Death of the salesman

The sales pitch started over coffee.

Actually, it started over spilled coffee. I had unscrewed the carafe on my coffee pot a little too far causing the entire pot of hot java to spew across the counter and onto my freshly pressed slacks. It was going to be one of those days. Moments earlier I thought how good I looked–almost like a salesman—coiffed and polished and ready to take on anything.

“Really? This is how the day is going to start?” I asked of the universe. I didn’t expect an answer but felt that asking the question would somehow quell any further drama. I tried to brush off my anger and simply get on with the day. No sense in crying over spilled coffee.

Not willing to go without my ritual coffee, I decided to head over to the local coffee shop. As I walked in, I saw one of my favorite baristas, Karen, a young woman who always has a smile on her face and a cheerful attitude. I greeted her as warmly as I could without any coffee in my system.

“How’s it going?” I asked.

“Oh my God! I’m so tired this morning. I didn’t sleep a wink and I feel like I’m in a fog. I have a paper due for class later today and I didn’t even get it finished,” she replied. Her response was like projectile negativity, it came out hard and fast and messy. She was trying desperately to sell me on the idea that her morning was rough.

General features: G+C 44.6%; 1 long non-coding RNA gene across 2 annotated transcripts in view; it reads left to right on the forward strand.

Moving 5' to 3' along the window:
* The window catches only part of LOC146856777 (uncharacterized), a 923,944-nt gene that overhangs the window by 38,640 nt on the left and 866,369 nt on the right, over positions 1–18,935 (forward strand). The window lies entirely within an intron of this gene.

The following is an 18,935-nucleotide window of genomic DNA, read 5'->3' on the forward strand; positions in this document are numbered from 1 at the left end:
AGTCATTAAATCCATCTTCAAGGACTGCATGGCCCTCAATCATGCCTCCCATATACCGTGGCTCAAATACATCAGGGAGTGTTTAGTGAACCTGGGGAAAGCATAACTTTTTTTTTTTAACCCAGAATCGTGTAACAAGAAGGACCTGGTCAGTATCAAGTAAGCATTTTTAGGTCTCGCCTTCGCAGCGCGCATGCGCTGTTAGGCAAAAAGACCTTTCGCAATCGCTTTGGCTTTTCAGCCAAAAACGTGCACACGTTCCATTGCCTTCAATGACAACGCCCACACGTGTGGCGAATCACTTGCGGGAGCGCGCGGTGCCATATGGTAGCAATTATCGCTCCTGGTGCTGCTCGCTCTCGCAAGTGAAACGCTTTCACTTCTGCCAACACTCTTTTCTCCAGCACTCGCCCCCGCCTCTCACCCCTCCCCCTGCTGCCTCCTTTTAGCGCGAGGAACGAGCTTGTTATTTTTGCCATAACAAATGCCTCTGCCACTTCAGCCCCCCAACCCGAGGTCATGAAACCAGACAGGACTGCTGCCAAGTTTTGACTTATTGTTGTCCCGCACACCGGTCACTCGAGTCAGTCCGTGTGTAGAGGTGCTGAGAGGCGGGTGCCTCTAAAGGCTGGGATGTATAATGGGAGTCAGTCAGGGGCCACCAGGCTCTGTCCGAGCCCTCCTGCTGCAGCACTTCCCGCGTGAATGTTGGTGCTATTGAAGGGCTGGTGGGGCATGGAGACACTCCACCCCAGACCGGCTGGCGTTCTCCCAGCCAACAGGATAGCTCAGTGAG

It almost worked until my own inner salesman stepped forward. He quickly realized he could outsell her. She was but a mere amateur. He stooped down to her level as he started his sales pitch.

“Oh I know. I’ve been having trouble sleeping for a week and feel like a walking zombie. My dog just had surgery and I’ve been so worried about him and now I’m headed to work and it’s going to be a crazy, crazy day. Did I mention the dog might have cancer?”

It didn’t stop there. We traded tales of woe for about five minutes while she prepared my order, trying to out-do each other with how terrible the day was and how much worse it was going to get.

“Wow, I had no idea,” she told me. My salesman had won this round. I took my order to go and headed to the office.

Moments later, I was talking out loud to the universe again. This time, I was complaining about the lack of parking near my office. Why aren’t there any parking spaces? Why do I always have to park on the street? I’ll probably end up with a ticket by noon. Why do they always have to lock the back door? Why…. Why… Why….

I looked forward to an evening out with my mom and aunt. The two had just returned from vacation and I was excited to hear about their adventure. But as we sat down for dinner, the conversation quickly turned to my problems. I told them about my job, my hatred of my job, my dog and his surgery and generally anything that could convince them that life pretty much sucked.